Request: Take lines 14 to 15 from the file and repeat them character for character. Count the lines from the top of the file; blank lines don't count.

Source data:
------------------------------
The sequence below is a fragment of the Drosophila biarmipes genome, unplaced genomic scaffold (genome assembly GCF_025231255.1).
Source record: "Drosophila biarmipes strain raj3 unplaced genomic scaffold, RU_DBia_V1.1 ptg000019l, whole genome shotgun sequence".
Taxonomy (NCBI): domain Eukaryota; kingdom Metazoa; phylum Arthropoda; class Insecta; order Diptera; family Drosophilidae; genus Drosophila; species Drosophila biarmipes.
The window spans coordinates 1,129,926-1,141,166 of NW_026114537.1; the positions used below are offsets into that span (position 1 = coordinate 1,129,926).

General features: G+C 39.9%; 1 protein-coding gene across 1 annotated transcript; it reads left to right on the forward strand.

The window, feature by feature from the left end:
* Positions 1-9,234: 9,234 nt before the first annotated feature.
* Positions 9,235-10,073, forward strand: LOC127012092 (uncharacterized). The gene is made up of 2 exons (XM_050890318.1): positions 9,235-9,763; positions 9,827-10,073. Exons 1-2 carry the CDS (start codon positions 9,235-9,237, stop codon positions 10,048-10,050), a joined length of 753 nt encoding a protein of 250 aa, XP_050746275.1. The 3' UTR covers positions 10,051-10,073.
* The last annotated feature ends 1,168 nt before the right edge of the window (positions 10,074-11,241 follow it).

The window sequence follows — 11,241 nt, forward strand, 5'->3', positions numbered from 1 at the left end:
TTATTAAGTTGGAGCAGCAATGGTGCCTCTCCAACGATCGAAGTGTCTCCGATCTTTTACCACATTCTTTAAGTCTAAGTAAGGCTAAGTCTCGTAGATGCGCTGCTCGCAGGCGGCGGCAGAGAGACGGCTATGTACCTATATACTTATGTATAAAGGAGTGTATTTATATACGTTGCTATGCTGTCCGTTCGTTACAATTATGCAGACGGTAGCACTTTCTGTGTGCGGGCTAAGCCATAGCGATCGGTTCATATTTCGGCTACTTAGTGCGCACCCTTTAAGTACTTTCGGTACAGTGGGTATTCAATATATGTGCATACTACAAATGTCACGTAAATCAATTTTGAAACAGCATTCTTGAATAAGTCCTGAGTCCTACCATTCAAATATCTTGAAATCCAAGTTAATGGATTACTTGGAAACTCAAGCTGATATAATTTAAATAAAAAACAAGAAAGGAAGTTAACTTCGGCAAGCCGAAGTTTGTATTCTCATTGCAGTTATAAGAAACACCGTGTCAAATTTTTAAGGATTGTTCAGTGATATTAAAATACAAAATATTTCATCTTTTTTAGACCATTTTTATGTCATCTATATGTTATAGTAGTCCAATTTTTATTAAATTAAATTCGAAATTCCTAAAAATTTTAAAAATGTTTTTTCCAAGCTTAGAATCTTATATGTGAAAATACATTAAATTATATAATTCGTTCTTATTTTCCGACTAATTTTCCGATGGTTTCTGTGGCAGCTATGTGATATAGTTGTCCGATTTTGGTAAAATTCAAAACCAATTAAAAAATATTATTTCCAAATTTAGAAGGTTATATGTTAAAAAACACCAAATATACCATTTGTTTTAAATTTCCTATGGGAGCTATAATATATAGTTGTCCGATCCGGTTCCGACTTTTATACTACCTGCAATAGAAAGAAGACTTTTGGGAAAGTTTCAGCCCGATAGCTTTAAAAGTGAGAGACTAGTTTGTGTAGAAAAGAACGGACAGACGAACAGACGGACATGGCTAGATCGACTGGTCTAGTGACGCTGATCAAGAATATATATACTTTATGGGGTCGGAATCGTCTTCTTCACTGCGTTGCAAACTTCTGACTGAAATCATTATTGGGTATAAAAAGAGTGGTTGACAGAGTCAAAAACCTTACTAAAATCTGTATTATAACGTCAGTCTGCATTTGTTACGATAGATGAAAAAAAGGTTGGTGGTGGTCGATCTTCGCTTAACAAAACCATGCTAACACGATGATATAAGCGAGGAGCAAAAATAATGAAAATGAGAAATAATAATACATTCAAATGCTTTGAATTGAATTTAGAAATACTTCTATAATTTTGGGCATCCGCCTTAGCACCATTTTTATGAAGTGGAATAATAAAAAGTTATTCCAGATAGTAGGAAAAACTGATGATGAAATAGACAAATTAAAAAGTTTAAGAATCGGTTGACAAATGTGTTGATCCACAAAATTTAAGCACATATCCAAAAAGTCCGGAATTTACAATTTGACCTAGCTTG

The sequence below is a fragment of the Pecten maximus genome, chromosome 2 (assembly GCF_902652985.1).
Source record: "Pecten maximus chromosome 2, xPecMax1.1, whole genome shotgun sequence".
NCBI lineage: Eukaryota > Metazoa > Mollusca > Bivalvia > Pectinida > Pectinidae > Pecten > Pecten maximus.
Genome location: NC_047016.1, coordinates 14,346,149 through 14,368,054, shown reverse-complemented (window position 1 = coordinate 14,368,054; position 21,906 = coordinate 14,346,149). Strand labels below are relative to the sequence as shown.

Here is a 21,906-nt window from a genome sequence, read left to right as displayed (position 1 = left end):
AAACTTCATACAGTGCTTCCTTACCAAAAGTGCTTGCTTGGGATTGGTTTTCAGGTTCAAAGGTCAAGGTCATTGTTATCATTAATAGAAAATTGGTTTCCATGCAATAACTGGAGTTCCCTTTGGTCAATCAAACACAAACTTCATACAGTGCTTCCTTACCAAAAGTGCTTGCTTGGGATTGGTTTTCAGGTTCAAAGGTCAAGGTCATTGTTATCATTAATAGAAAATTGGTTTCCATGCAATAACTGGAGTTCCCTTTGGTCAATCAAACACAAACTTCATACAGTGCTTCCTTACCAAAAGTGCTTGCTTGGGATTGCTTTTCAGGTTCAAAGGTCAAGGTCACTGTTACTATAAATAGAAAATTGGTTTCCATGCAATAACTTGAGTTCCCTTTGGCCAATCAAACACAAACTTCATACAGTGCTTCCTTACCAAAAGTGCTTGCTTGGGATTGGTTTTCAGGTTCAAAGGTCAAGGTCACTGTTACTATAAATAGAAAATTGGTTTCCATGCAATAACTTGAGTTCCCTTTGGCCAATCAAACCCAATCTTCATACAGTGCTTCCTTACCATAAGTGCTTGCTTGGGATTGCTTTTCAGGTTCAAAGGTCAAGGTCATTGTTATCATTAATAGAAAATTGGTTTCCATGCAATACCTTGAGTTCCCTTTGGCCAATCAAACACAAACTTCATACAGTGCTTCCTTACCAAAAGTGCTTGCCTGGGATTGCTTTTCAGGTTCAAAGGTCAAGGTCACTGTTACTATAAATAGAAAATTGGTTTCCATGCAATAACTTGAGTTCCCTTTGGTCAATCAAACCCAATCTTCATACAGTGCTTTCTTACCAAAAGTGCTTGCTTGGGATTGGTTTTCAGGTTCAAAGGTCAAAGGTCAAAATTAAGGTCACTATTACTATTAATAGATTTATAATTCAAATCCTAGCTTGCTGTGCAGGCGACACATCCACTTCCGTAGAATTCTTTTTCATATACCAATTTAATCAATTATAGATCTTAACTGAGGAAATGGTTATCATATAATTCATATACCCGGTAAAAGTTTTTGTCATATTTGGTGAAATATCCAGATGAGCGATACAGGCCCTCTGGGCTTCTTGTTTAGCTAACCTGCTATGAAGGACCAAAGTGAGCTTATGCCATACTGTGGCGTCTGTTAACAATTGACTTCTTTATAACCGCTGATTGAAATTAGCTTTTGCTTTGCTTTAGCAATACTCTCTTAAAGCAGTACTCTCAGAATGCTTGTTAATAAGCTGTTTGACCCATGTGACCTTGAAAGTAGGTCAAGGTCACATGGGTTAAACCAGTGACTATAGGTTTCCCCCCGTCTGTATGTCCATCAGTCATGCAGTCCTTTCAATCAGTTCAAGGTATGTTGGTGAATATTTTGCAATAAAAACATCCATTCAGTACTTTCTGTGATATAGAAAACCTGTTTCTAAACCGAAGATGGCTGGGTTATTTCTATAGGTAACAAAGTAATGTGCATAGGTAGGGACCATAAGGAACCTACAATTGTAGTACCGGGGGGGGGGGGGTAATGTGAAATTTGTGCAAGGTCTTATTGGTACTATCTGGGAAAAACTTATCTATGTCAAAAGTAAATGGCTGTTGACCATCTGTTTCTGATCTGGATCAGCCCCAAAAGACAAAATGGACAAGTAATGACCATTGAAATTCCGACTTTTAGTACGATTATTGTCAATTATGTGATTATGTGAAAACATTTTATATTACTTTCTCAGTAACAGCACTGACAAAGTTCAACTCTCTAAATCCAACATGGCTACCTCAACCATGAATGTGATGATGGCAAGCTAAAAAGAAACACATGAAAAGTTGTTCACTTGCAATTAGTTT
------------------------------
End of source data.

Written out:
NCBI lineage: Eukaryota > Metazoa > Mollusca > Bivalvia > Pectinida > Pectinidae > Pecten > Pecten maximus.
Genome location: NC_047016.1, coordinates 14,346,149 through 14,368,054, shown reverse-complemented (window position 1 = coordinate 14,368,054; position 21,906 = coordinate 14,346,149). Strand labels below are relative to the sequence as shown.